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I just finished a project that uses ASP.NET MVC, jQuery and jQueryUI. One of the pages I wrote is still bugging me because I ended up writing a lot of client-side code for event handlers and it grew out of control due to the complexity of the interactions of the controls on the page and their states (the page is very interactive and has a google docs feel to it). My question is what best practices are available for client-side development (specifically using jQuery & jQueryUI) that have complex interactions (like google docs or yahoo's mail client)? My biggest complaint I had with my code is that for almost all my event handlers, I ended up writing a lot of if statements that executed code based on the states of other controls on the page. It seems like there has to be a way to handle this in a more controlled manner.

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closed as not constructive by Adrian Carneiro, Marcin Orlowski, JasCav, PeeHaa, Madara Uchiha Nov 26 '12 at 19:16

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I think you need to be a bit more specific as to the style of code you are currently using. – Diodeus Nov 26 '12 at 18:04
I always do large project in object literals, in an "MVC" sort of layout, calling different functions, views, models etc from a main controlling function. Others probably have their methods, but just writing a bunch of event handlers just does'nt cut it unless it's a small manageable website. – adeneo Nov 26 '12 at 18:06
Can you afford some more round trips and take some of it server side, if so there's a thing called the presenter pattern. – Tony Hopkinson Nov 26 '12 at 18:11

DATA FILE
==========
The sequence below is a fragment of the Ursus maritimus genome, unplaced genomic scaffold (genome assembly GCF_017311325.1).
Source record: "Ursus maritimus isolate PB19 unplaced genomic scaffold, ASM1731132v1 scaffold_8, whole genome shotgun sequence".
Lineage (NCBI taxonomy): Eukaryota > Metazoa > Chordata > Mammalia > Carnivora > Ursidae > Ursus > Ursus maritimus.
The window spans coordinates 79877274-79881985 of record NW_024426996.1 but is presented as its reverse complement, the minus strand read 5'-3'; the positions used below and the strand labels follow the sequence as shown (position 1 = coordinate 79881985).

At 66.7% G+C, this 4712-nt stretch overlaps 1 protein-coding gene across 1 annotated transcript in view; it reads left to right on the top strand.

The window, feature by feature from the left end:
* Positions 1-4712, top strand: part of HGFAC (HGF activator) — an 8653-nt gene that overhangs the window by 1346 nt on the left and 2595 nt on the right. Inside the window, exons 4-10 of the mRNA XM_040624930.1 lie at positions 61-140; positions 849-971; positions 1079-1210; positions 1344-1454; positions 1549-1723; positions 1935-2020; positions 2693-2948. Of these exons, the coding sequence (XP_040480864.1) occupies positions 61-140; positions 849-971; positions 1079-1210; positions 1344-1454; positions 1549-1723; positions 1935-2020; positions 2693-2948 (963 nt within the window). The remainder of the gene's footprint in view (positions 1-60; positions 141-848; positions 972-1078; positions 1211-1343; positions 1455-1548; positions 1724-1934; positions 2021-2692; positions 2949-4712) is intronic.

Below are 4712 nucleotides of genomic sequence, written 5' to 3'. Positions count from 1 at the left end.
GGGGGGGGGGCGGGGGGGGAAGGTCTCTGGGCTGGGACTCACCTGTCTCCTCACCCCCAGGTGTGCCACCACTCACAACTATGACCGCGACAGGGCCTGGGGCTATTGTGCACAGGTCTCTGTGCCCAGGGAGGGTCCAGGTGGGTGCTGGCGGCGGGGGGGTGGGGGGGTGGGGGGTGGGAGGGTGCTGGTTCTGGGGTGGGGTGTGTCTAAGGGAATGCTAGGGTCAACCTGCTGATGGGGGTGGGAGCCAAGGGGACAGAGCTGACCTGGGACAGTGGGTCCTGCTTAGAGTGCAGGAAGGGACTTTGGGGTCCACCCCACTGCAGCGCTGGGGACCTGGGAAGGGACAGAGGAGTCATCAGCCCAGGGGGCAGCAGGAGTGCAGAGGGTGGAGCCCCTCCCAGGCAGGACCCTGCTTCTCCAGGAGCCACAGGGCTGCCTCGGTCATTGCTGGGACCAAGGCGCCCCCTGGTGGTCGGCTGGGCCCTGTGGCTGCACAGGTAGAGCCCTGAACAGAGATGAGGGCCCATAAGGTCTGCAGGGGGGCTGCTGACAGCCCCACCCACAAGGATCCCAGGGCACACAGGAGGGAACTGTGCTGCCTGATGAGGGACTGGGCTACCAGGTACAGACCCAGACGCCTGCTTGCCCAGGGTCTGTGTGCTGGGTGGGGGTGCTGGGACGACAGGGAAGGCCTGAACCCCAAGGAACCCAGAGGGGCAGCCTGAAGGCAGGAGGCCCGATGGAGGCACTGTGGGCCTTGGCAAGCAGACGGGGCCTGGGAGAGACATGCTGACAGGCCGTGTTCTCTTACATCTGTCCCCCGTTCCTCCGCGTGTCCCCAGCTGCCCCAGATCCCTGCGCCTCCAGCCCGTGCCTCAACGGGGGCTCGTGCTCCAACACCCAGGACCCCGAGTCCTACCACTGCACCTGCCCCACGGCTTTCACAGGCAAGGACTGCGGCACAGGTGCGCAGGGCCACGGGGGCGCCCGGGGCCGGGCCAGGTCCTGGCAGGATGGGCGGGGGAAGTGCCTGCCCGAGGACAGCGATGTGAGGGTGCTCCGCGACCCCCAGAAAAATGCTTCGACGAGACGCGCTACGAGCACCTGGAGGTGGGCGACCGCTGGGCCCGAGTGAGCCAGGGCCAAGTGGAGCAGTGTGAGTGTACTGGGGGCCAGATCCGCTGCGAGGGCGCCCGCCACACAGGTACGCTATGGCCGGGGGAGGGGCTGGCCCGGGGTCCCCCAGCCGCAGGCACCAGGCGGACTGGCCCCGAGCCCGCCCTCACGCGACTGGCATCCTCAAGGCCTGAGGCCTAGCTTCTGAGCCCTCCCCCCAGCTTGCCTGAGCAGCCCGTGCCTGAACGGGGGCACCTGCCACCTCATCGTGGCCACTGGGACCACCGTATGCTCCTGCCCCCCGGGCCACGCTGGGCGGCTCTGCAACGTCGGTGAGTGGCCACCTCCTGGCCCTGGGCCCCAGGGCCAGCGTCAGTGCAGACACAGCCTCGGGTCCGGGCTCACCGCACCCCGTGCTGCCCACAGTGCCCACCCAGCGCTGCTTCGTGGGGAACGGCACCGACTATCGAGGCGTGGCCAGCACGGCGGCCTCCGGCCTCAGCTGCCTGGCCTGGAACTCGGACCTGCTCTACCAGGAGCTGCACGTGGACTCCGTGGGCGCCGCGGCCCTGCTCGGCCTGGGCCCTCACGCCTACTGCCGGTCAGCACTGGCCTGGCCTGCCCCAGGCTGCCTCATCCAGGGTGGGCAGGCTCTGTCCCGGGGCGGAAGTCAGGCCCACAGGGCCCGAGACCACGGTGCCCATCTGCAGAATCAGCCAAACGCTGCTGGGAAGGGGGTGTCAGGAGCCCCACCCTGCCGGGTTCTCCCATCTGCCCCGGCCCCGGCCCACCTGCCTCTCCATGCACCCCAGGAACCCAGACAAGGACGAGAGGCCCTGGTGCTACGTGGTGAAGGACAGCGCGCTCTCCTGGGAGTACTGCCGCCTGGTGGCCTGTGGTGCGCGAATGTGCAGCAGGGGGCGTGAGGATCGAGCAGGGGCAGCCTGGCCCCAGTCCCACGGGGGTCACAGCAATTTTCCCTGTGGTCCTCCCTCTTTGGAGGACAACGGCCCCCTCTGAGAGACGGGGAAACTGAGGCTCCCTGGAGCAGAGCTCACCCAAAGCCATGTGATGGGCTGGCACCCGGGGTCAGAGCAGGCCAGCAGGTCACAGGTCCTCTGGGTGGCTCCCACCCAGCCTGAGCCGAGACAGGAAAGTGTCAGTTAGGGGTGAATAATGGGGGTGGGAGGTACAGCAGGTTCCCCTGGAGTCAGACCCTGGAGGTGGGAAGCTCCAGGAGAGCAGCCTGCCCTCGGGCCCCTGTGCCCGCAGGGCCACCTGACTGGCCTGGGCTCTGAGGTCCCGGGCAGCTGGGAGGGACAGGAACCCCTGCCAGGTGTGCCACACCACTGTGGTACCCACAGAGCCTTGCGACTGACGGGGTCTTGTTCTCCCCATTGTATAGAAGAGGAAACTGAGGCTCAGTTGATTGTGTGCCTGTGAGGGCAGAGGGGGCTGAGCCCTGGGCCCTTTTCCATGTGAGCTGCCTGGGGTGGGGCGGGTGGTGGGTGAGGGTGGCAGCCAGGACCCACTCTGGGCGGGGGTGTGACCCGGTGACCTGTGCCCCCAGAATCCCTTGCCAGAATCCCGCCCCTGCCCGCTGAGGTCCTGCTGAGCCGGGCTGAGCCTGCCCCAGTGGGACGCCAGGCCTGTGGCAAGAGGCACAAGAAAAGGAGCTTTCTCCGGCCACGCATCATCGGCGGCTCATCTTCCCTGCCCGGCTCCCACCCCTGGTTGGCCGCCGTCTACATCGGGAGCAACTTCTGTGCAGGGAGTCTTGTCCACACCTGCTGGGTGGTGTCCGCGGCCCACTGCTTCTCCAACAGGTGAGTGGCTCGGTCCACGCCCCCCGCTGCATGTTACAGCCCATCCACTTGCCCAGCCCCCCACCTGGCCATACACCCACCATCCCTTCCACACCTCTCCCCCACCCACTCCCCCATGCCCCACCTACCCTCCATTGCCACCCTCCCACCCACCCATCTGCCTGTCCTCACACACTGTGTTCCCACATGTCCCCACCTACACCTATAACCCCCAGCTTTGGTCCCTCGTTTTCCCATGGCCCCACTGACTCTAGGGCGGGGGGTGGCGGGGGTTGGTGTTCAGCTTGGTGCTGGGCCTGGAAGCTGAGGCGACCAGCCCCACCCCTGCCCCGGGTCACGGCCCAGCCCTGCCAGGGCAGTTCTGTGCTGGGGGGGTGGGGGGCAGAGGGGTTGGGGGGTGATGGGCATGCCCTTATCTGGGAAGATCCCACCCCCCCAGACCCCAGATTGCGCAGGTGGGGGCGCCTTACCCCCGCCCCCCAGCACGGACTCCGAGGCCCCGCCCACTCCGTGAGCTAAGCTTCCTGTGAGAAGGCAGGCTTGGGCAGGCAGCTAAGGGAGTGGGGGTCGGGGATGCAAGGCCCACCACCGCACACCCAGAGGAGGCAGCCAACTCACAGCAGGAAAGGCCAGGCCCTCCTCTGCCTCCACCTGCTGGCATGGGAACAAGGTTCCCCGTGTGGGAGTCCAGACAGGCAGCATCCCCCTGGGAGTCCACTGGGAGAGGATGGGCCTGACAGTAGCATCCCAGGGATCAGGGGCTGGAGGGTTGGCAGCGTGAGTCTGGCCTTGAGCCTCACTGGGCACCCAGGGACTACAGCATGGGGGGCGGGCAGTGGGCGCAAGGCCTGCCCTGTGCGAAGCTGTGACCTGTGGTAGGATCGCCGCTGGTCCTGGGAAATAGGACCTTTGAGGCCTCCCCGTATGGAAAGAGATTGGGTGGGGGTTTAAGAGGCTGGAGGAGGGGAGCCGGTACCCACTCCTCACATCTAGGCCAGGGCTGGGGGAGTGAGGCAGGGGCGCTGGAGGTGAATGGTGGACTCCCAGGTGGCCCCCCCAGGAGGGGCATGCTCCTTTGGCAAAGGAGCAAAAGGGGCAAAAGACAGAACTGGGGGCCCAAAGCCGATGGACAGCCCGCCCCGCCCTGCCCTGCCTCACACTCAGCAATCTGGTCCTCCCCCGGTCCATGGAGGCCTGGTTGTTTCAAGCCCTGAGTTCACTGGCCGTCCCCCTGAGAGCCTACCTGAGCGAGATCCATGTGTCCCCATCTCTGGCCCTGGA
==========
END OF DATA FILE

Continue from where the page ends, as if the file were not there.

I don't have a style as far as I understand. I use jQuery to attach event handlers to controls on the page in the dom ready event and then handle the events with a lot of JavaScript. The setup is really simple. It's the fact that I have to write so much JavaScript just to deal with something as simple as a mouse click. Worse, if certain conditions are in place (like text being in an input field), the mouse click is handled differently. I felt like I was repeating myself in many places in the code but with slight variations. – Halcyon Nov 26 '12 at 18:14
@adeneo I agree. I used a lot of event handlers and am looking for a way to manage the events. Do you have an example using your approach? – Halcyon Nov 26 '12 at 18:20
up vote 0 down vote accepted

In general, the more modular you make things the easier it will be to put together a complex application. Break things down in to discrete components that do just one thing (single responsibility) and have clearly defined APIs to interact with other parts of the system. It sounds simple in theory but, in practice, you really need to put a lot of thought in to the architecture of your app before you get started writing any code.

John Papa's course on Single Page Applications is a good place to start.

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I learned a lot from going through 'project silk':

Project Silk provides guidance for building cross-browser web applications with a focus on client-side interactivity.

From the short description you gave, it seems you mainly have issues with how certain parts of your application communicate with others. It sounds you have it quite tightly coupled.
This might give you some ideas.

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There are many options when deciding to choose client side framework.

go through all projects on the TODOMVC project.

I would choose AngularJS for small-medium apps, and GWT for much bigger apps (ASPNET as server side)

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